Rep. Barry Loudermilk (R-Ga.), who chairs the House Administration subcommittee on oversight, called it “laughable” that Democrats have accused his party of improper use of security footage, noting that the Jan. 6 committee accused him of giving a “reconnaissance” tour to visitors the day before the Capitol insurrection. U.S. Capitol Police deemed the accusations false and said Loudermilk had no connection to the insurrection.

Loudermilk, however, emphasized the need for certain camera locations to be withheld from public consumption to protect members going forward. A spokesperson for Loudermilk said ground rules established by the House prevent Carlson’s staff from recording or removing any videos from the screening area that was set up for the Fox News team to view surveillance video. The footage selected by Carlson will have to go through a vetting process before going to air, the spokesperson added.

“We want to be transparent on everything,” Loudermilk said. “But there’s also areas that we have to be concerned, like escape routes and holding rooms, and cameras that we don’t want al-Qaeda to know about.”

In a closed-door meeting with his conference Tuesday morning, McCarthy championed his decision to provide Carlson exclusive access to the footage, telling GOP lawmakers that calls for transparency were only going one way, according to two people in the room who, like others, spoke on the condition of anonymity to discuss private conversations.

Members left the meeting reiterating McCarthy’s arguments about Democratic hypocrisy — a win of sorts for Republican leaders who met Monday night and discussed getting members on the same page on the matter, according to two people familiar with the meeting. Leaders had anticipated questions from members about the decision to give Carlson access, but had not heard about any anger arising within the conference ahead of the meeting.

Senate Minority Leader Mitch McConnell (R-Ky.) declined to directly criticize McCarthy when asked by reporters on Tuesday whether he believed the speaker’s decision endangered the Capitol. “My main concern going back to when Speaker Pelosi was still there is the security of the Capitol, which was obviously severely threatened on Jan. 6,” he said.

Rep. Alexandria Ocasio-Cortez (D-N.Y.), a frequent target of Carlson’s program, warned of the potential consequences of providing Carlson with fodder to boost his claims that Jan. 6 was a “false-flag” operation. Carlson has previously aired a three-part series defending the rioters and elevating the conspiracy theory that the violence on Jan. 6 was fomented by the government.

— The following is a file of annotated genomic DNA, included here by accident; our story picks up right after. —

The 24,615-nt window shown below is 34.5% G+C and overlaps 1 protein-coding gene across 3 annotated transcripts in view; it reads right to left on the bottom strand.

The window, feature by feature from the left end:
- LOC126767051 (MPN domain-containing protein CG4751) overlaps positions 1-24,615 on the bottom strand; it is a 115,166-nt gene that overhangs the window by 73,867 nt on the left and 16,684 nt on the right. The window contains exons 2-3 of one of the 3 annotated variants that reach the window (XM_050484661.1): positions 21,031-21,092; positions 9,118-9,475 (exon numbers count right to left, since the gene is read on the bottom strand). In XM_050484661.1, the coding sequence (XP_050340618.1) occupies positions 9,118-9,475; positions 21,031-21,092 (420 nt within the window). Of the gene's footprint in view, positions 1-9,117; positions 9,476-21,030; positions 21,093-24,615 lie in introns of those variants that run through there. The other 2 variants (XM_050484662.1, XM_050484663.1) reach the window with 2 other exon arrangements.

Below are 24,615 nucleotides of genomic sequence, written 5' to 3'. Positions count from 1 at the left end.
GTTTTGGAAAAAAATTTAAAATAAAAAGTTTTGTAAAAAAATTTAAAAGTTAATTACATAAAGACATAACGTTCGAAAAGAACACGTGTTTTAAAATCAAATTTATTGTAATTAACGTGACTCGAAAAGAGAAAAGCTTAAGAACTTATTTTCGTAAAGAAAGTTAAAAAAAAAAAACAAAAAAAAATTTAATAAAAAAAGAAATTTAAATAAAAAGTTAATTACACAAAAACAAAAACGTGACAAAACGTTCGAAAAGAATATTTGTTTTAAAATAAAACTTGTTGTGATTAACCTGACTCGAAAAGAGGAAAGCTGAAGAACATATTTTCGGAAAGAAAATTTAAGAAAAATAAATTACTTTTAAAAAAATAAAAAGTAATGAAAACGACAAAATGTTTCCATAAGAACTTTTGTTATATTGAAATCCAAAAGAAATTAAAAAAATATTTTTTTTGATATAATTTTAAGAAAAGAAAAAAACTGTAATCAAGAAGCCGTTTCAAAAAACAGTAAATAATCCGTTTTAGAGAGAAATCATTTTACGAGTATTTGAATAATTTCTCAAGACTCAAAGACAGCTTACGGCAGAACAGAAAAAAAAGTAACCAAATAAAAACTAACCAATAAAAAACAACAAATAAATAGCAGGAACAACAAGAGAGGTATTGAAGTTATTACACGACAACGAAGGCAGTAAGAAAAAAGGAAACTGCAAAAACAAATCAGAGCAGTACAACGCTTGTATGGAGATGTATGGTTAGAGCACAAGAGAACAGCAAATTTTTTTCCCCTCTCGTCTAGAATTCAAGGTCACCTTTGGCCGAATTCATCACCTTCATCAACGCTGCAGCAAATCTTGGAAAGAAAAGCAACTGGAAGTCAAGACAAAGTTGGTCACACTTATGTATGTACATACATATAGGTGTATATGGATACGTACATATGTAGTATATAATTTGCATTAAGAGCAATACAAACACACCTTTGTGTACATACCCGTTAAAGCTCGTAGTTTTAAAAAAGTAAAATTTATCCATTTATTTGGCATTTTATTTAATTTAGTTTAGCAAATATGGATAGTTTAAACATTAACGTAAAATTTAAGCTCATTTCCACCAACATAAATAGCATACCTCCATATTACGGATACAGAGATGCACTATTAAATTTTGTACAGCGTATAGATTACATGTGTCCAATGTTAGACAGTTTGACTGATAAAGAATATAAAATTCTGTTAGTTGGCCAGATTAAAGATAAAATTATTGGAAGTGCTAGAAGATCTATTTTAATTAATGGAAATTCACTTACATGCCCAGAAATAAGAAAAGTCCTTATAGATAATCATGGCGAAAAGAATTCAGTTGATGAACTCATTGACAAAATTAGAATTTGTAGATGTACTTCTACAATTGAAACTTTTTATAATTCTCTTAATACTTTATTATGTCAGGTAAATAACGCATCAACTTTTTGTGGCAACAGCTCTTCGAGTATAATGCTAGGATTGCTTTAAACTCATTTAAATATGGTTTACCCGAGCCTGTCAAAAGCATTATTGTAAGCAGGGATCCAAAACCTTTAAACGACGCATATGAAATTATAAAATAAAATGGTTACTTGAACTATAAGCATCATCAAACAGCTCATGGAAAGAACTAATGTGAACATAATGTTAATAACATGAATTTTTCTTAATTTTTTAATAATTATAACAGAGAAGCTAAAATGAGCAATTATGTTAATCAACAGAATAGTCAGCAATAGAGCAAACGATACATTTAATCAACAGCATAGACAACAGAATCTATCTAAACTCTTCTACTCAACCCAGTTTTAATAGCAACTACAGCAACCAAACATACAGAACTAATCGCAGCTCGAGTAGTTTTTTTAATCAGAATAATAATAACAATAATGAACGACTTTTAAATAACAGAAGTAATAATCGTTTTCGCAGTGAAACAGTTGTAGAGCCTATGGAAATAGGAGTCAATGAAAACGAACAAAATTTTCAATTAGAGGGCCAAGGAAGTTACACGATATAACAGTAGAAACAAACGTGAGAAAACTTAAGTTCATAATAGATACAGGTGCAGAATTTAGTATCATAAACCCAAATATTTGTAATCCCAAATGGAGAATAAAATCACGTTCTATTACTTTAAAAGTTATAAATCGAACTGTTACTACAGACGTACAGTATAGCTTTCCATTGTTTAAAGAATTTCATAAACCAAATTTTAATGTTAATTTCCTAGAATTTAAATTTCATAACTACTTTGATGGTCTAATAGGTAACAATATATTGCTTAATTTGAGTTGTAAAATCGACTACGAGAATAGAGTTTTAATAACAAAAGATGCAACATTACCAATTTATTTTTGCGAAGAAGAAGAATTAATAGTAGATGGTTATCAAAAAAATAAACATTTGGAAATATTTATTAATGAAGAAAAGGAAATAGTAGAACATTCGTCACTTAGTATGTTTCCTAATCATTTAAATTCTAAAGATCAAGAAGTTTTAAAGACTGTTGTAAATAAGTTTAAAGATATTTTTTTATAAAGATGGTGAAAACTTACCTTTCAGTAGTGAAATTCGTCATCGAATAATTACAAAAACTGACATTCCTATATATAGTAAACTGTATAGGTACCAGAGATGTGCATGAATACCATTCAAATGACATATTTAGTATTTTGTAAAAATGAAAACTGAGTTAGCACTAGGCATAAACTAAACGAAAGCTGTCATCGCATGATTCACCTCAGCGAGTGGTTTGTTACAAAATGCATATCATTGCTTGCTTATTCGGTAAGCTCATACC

“They are experts in manipulating media and cutting context, so it’s absolutely true that they may take some of that tape and manipulate it in really disturbing ways that could incite violence,” Ocasio-Cortez said.

The decision by McCarthy to provide the footage exclusively to Carlson further underscored the Fox News host’s status as one of the most influential conservatives in the country. People familiar with the relationship between the two men disputed the idea that McCarthy provided Carlson with the footage to curry favor and said the narrative that the two have a contentious relationship has been overblown.

“Tucker in general wants to see Republican leadership reflect the views of their voters and Kevin is probably someone who is not of the same mold as Tucker, but he’s shown over the last few years that he’s willing to bring the party much closer to where Tucker wants it,” said one Republican operative, who spoke on the condition of anonymity to discuss sensitive conversations.

“No one in the media has been this influential on the right since the prime of Rush Limbaugh,” the person added, “so it made sense to give the footage to someone who has that cachet with voters who are the people who want to see the footage released.”

During McCarthy’s battle for the speakership, Carlson had dinged McCarthy for being “ideologically agnostic” and called his constituency “the lobbying community in Washington,” but he proffered a backhanded show of support.

“It’s not easy to be speaker when the House is this closely divided, and in some ways Kevin McCarthy is perfectly suited for that,” Carlson said in January. “And critically McCarthy is willing to spend the next two years living in hotel rooms raising money for his party ahead of a historic presidential election. What other Republican in the House is willing to do that?”

Liz Goodwin and Tom Jackman contributed to this report.